For years I searched for the ideal fish and chips. Journeying 45 minutes away to a restaurant a friend of a friend swore by, or hanging out in a shop decorated with sticky vinyl chairs and soggy fries, I was on a mission. My hunt for the ideal fish and chips -- crispy on the outside, steaming hot and tender inside -- became increasingly elusive. Sure, I would occasionally stumble upon a place with decent and sometimes quite good platters of fish, but these were far and few between and hardly ever in the Bay Area. The sad truth is that there is more awful fish and chips out there than not.
Now I suppose I should explain that when I want fried fish I'm looking for the beer-battered variety. The type you would find in a first-rate British pub (although I've eaten bad fish and chips in the UK as well, so the problem isn't just here). I want my teeth to bite into a perfectly crunchy coating that gives way to a delicate flaky center. I want to taste the beer in the batter and I don't want my mouth to feel like an oil slick. Bread crumbs are not an option and curses on whoever tries to pawn off breaded fish with potatoes as fish and chips. Here is an example of the horrors that lie in wait.
So a few years ago -- after being served the soggiest bread-crumby fish I had ever encountered (and paying close to $15 for it) -- I decided to make my own fish and chips. I was happily surprised to find that making truly decent battered fish is both incredibly easy and straightforward. And, as is the case with all home cooking, you can control the results: want it really crispy, fry a little longer; interested in smaller pieces, cut them up; in the mood for a hearty batter, use dark beer.
Another benefit to making your own fish and chips is that you can easily batter and fry up some lemon slices to go with it. These are a heavenly way to garnish the dish and after trying them at your own fish fry, you'll never want to eat fish and chips without them again.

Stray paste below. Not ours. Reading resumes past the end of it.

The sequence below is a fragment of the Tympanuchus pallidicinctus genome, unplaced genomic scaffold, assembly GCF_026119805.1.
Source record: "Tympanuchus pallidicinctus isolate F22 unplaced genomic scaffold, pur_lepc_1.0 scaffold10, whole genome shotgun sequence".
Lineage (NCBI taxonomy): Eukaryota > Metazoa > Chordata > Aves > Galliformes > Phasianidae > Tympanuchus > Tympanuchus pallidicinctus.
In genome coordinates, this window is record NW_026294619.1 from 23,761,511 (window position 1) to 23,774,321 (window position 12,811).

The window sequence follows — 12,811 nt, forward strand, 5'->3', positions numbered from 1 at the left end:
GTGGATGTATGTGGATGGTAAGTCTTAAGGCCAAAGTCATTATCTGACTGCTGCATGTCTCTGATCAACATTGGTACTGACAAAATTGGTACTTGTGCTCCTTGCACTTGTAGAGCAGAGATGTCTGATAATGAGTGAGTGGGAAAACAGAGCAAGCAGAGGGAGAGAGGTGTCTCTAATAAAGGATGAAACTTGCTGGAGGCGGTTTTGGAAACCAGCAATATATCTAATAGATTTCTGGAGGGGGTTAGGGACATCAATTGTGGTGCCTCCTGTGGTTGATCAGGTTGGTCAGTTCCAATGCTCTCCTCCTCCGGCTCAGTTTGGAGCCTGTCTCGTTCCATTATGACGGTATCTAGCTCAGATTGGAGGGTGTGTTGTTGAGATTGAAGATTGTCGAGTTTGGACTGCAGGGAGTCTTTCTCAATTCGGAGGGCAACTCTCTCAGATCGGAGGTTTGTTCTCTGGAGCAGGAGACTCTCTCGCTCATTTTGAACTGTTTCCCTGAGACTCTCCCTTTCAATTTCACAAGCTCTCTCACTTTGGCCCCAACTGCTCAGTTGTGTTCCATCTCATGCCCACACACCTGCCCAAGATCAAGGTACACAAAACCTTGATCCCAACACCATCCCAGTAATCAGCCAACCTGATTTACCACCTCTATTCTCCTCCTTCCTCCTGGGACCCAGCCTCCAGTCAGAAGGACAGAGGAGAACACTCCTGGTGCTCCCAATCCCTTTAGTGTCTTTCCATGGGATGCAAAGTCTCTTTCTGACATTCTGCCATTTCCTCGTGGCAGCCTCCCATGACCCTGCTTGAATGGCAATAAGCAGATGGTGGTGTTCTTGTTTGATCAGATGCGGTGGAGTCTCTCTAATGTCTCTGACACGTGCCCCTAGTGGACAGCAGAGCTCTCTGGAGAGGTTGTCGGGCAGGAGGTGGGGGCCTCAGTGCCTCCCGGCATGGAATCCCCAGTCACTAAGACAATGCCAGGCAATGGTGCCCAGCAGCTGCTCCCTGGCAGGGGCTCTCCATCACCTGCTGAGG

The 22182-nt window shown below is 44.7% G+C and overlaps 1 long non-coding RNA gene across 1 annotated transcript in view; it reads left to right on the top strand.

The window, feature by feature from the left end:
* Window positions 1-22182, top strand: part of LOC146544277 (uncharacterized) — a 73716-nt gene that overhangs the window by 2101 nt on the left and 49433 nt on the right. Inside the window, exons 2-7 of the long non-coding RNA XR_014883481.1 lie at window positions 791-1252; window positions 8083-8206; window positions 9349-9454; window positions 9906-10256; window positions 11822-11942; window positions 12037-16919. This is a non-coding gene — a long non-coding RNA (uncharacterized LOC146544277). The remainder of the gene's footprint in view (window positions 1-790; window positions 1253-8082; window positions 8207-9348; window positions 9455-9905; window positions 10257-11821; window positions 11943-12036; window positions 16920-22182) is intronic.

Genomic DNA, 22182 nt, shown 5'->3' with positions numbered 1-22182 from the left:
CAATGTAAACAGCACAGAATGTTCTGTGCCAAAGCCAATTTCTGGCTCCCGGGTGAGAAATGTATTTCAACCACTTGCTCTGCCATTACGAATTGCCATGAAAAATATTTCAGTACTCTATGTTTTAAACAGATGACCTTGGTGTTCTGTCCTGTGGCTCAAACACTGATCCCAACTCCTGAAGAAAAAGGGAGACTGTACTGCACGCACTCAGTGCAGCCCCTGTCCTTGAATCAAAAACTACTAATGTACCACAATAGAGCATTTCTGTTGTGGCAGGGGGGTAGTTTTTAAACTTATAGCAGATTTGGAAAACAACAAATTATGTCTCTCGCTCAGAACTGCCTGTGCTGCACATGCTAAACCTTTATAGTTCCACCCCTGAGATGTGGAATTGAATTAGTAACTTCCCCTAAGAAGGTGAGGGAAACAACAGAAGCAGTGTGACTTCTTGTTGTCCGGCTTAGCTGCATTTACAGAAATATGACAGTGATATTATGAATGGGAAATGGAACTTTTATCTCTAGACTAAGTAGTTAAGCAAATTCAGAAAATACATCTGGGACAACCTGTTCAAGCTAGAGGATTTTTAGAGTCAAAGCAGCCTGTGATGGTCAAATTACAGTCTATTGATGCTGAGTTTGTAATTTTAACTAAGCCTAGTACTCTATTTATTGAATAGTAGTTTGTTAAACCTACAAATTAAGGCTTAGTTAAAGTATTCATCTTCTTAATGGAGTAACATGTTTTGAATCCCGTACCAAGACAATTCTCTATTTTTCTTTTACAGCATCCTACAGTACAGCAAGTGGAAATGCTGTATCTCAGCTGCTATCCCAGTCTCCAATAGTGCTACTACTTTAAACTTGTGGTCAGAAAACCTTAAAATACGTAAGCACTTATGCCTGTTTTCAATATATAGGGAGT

If you are lucky enough to live near a restaurant with wonderful fish and chips, I am happy for you. But if you're like me and you don't, I am here to tell you that you can make homemade fish and chips that will taste better than almost anything you can buy in a restaurant or pub, and cost a fraction of the price.
The recipe I use is tried and true. I've made it more times than I can count, and it has never failed me. Before you start, however, there are a few basic tenets to consider concerning frying the fish and also making and eating it.
Basic frying rules to get under your belt:
1. If you don't have a fryer (which includes most of us), use a non-reactive deep pan that can hold enough oil to submerge at least half the fish. I use my trusty large cast iron pan and it works great.
2. Use an oil with a high burn rate. I like to use canola oil. Don't use olive oil as it will scorch and flavor the fish.
3. Do not overheat your oil or it will burn the batter. I usually start the pan on medium high and slowly work my way down to medium and then medium low as the pan continues to heat the longer you fry.